Lukas Ligeti really caught my ear in 2008 with Afrikan Machinery, his second release for John Zorn's Tzadik label. The avant-composer's brilliant solo percussion album was performed on the Marimba Lumina -- a MIDI percussion synthesizer built by Don Buchla. The Marimba Lumina is also featured in Ligeti's newest project, Burkina Electric, whose debut album Paspanga is out now on Canteloupe Music.
The label calls Burkina Electric "the first electronica band from Burkina Faso," which is slightly misleading since Ligeti was born in Austria and resides in New York along with the majority of the six-piece. But in this era of 140 character bite-sized thoughts and music that defies categorization, it gets the point across about this unique collaboration.
The idea for Burkina Electric started in the mid-90s, when Ligeti met guitar Wende K. Blass, and vocalist Maï Lingani in Burkina Faso. The new album also credits backup vocalists Vicky and Zoko Zoko as "dancers", alluding to a fluidity of music and movement that is charactaristic of West African musical traditions.
Expanding the electrified elements of Burkina Electric is legendary German new wave pioneer Kurt "Pyrolator" Dahlke. Pyrolator was a founding member of the D.A.F, and co-founded the seminal Ata Tak label. In April 2009, Pyrolator stopped by WFMU for a DJ set and live performance on Daniel Blumin's show, which can be heard here. Pyrolator's live performance incorporated the Lightning II, another MIDI controller built by Don Buchla. This one's sort of like a lightsaber, check it out.
Hear all these elements at play live on KEXP from New York's Cutting Room Studios. "La Voix du Boulgou" was engineered by Anthony Gallo, and originally broadcast on Jon Kertzer's The Best Ambiance program at KEXP.
andrewcsmith on 03/01/2010 at 10:45AM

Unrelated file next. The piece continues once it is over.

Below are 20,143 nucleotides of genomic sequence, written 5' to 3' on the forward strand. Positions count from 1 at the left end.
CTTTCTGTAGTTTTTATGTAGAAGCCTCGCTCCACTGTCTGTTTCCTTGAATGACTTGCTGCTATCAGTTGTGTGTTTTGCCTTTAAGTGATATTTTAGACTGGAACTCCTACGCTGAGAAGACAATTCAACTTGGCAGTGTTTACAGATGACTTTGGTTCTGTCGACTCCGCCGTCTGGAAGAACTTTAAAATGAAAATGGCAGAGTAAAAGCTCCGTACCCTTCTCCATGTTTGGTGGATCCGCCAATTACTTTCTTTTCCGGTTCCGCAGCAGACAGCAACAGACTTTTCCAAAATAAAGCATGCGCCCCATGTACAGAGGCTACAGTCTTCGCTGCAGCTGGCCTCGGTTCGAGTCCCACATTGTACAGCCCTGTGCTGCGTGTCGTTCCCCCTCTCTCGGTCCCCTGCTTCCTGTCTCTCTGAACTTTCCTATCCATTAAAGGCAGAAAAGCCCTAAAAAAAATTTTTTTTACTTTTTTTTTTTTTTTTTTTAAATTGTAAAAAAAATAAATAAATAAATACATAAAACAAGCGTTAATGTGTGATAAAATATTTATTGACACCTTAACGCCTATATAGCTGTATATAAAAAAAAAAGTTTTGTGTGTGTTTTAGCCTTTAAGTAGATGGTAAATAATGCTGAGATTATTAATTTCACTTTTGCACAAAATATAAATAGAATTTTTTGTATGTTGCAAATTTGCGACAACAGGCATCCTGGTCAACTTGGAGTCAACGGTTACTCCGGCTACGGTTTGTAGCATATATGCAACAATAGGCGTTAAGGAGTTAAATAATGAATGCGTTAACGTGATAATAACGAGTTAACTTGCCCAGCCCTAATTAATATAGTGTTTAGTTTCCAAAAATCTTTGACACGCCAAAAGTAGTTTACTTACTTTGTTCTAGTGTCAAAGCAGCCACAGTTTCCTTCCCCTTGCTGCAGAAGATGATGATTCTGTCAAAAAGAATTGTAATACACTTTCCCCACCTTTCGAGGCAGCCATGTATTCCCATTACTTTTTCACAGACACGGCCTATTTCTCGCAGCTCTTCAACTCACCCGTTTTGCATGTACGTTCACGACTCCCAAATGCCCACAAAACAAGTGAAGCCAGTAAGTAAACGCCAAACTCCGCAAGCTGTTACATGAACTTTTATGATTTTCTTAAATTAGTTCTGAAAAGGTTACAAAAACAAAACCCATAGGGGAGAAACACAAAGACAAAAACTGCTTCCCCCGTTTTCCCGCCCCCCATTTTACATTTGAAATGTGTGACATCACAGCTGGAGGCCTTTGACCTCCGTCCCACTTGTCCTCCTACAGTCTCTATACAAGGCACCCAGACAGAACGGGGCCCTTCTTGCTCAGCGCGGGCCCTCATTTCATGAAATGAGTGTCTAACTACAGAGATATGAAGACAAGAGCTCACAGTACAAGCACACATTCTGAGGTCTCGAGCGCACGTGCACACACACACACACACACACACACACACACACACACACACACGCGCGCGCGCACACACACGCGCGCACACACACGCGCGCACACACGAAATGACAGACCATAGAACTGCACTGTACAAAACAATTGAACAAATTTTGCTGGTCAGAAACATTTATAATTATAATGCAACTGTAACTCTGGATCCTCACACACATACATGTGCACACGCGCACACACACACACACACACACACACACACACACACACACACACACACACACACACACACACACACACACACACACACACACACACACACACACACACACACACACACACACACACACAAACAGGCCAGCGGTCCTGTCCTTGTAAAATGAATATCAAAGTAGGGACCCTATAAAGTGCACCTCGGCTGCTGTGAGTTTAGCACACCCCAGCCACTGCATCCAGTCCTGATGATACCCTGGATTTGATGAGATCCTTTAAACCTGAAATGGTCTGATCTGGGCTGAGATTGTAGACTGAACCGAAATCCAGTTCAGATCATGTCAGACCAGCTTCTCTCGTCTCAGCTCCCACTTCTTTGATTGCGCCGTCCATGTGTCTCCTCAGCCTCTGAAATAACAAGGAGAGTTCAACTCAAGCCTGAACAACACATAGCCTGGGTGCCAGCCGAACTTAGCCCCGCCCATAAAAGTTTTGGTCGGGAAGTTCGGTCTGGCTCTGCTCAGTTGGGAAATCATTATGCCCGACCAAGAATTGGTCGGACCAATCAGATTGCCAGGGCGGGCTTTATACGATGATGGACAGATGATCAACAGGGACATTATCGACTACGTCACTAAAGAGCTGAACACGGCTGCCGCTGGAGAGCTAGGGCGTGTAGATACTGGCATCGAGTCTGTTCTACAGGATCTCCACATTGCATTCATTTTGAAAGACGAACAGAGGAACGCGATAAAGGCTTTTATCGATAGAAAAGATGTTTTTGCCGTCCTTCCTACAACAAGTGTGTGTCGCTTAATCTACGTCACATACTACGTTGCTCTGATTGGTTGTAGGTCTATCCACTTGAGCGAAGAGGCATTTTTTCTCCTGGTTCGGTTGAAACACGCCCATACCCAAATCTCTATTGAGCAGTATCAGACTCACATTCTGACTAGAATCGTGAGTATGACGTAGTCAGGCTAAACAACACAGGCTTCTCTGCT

When Pete Nolan sings as Spectre Folk, his voice goes through a clipped, disarming delay that turns all held notes into phased-out noises, and makes all consonants trail off and blend into the next word. His songs seem to have verses and choruses, or at least that's the assumption, until they spin off into other phrases that don't quite fit into the same boxes. Instead of moving along through verse, chorus, verse, these songs just seem to stay put, throwing verse after verse off a bridge to nowhere.
Last week, I put up Steve Gunn's set (from the same night) and claimed it was Pete Nolan's Spectre Folk. Now that our files are all in order and correctly labeled, both of their sets are available on the FMA for download. Steve Gunn's latest work, Boerum Palace, is available as of last November from Three Lobed Recordings. In addition, the revised version of last week's post is up (all the good things about the music intact).
All of Spectre Folk's tracks here on the FMA are from the recent LP Compass, blanket, lantern, mojo. The LP is put out by Arbitrary Signs (003), and is available for $12 at firstname.lastname@example.org or for complete download at www.othermusic.com. The attached music is from Spectre Folk's January 29, 2010, performance at ISSUE Project Room, and if it doesn't convince you to get the LP, then who knows what will.